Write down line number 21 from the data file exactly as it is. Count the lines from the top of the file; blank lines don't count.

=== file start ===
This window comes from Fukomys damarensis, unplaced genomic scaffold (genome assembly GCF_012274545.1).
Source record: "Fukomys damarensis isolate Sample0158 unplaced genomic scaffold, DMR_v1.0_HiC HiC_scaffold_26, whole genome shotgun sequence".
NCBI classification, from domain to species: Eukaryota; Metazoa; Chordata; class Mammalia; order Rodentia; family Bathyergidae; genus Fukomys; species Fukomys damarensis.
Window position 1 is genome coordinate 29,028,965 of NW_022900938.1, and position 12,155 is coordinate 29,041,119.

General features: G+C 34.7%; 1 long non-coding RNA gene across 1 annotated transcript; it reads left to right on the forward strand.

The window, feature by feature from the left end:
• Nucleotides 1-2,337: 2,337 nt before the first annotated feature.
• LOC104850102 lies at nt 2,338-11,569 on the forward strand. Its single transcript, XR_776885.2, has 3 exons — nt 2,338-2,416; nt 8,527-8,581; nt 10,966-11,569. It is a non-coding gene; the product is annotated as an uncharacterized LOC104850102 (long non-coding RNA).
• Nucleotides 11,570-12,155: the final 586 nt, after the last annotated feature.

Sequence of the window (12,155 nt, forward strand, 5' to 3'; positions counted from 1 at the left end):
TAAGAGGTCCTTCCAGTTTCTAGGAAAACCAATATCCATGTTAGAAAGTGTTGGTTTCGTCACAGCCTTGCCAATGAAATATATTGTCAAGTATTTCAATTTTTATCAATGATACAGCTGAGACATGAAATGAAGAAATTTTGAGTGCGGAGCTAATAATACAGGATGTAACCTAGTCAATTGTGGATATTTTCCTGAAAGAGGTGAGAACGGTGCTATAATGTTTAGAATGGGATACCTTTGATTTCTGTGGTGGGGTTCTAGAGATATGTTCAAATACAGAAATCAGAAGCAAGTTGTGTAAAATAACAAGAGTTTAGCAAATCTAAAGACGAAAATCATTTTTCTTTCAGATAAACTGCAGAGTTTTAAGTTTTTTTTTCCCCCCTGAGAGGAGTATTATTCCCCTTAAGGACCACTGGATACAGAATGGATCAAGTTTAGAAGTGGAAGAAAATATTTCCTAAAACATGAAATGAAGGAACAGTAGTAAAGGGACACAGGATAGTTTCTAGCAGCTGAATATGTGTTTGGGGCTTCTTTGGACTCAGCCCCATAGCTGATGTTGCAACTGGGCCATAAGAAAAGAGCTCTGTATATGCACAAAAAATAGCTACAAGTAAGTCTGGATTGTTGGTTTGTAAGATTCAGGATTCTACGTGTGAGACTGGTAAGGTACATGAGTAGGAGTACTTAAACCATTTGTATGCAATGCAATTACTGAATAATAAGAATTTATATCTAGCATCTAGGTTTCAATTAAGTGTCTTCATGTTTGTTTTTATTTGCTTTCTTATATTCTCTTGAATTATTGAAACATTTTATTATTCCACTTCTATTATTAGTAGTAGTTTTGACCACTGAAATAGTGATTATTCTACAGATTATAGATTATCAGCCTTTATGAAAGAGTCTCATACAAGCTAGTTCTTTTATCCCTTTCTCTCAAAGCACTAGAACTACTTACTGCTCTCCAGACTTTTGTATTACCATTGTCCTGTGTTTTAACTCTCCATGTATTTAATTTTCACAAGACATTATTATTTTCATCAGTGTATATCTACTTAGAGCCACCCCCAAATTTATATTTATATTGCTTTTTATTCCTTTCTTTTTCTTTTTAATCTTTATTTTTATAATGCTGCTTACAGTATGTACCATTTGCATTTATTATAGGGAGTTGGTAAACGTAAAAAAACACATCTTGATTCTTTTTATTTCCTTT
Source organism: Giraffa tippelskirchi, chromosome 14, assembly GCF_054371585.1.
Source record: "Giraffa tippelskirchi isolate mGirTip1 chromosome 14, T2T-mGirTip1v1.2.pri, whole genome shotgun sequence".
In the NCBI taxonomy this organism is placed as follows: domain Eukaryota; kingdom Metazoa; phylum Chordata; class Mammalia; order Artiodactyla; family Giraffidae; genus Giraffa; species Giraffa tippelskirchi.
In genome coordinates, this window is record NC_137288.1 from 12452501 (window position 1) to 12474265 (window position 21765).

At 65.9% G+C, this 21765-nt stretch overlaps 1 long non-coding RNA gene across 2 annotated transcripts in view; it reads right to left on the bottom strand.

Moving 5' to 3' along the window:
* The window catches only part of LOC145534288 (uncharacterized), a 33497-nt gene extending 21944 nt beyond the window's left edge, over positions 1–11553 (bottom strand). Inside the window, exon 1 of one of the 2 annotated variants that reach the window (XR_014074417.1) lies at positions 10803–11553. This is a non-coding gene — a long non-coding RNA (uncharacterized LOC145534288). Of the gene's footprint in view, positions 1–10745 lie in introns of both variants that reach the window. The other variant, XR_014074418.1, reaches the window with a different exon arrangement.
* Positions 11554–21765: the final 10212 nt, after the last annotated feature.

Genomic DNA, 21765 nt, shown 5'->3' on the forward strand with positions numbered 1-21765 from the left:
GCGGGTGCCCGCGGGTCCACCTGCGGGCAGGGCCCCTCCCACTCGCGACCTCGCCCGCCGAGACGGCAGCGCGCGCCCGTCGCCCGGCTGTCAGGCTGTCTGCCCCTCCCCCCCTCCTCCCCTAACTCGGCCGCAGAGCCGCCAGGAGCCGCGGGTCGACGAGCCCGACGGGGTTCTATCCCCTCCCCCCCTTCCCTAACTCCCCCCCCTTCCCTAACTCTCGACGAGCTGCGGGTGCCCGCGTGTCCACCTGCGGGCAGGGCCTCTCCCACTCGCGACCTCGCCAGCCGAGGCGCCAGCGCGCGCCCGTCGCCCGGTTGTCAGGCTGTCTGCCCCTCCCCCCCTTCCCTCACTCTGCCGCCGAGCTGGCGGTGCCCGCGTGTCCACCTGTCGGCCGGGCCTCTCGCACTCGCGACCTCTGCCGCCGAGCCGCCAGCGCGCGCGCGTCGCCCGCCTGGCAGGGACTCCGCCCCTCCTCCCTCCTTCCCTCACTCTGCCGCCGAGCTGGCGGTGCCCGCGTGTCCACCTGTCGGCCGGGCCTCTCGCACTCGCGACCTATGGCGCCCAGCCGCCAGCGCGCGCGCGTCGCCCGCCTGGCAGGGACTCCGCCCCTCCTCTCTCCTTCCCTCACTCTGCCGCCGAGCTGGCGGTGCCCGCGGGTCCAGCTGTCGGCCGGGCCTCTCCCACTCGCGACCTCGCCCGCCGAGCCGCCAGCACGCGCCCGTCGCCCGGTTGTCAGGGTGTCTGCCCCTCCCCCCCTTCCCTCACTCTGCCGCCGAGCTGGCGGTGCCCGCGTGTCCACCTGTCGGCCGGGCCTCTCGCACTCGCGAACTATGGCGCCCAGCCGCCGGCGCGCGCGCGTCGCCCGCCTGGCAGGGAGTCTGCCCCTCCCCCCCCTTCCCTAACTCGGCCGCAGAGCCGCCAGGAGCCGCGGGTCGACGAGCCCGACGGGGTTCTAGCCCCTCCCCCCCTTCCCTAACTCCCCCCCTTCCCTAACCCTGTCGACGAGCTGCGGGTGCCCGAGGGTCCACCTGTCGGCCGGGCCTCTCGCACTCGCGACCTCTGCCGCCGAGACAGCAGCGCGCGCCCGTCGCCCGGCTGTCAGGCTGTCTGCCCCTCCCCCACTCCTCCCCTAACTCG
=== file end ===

GCGGGTGCCCGCGGGTCCACCTGCGGGCAGGGCCCCTCCCACTCGCGACCTCGCCCGCCGAGACGGCAGCGCGCGCCCGTCGCCCGGCTGTCAGGCTGTCTGCCCCTCCCCCCCTCCTCCCCTAACTCGGCCGCAGAGCCGCCAGGAGCCGCGGGTCGACGAGCCCGACGGGGTTCTATCCCCTCCCCCCCTTCCCTAACTCCCCCCCCTTCCCTAACTCTCGACGAGCTGCGGGTGCCCGCGTGTCCACCTGCGGGCAGGGCCTCTCCCACTCGCGACCTCGCCAGCCGAGGCGCCAGCGCGCGCCCGTCGCCCGGTTGTCAGGCTGTCTGCCCCTCCCCCCCTTCCCTCACTCTGCCGCCGAGCTGGCGGTGCCCGCGTGTCCACCTGTCGGCCGGGCCTCTCGCACTCGCGACCTCTGCCGCCGAGCCGCCAGCGCGCGCGCGTCGCCCGCCTGGCAGGGACTCCGCCCCTCCTCCCTCCTTCCCTCACTCTGCCGCCGAGCTGGCGGTGCCCGCGTGTCCACCTGTCGGCCGGGCCTCTCGCACTCGCGACCTATGGCGCCCAGCCGCCAGCGCGCGCGCGTCGCCCGCCTGGCAGGGACTCCGCCCCTCCTCTCTCCTTCCCTCACTCTGCCGCCGAGCTGGCGGTGCCCGCGGGTCCAGCTGTCGGCCGGGCCTCTCCCACTCGCGACCTCGCCCGCCGAGCCGCCAGCACGCGCCCGTCGCCCGGTTGTCAGGGTGTCTGCCCCTCCCCCCCTTCCCTCACTCTGCCGCCGAGCTGGCGGTGCCCGCGTGTCCACCTGTCGGCCGGGCCTCTCGCACTCGCGAACTATGGCGCCCAGCCGCCGGCGCGCGCGCGTCGCCCGCCTGGCAGGGAGTCTGCCCCTCCCCCCCCTTCCCTAACTCGGCCGCAGAGCCGCCAGGAGCCGCGGGTCGACGAGCCCGACGGGGTTCTAGCCCCTCCCCCCCTTCCCTAACTCCCCCCCTTCCCTAACCCTGTCGACGAGCTGCGGGTGCCCGAGGGTCCACCTGTCGGCCGGGCCTCTCGCACTCGCGACCTCTGCCGCCGAGACAGCAGCGCGCGCCCGTCGCCCGGCTGTCAGGCTGTCTGCCCCTCCCCCACTCCTCCCCTAACTCG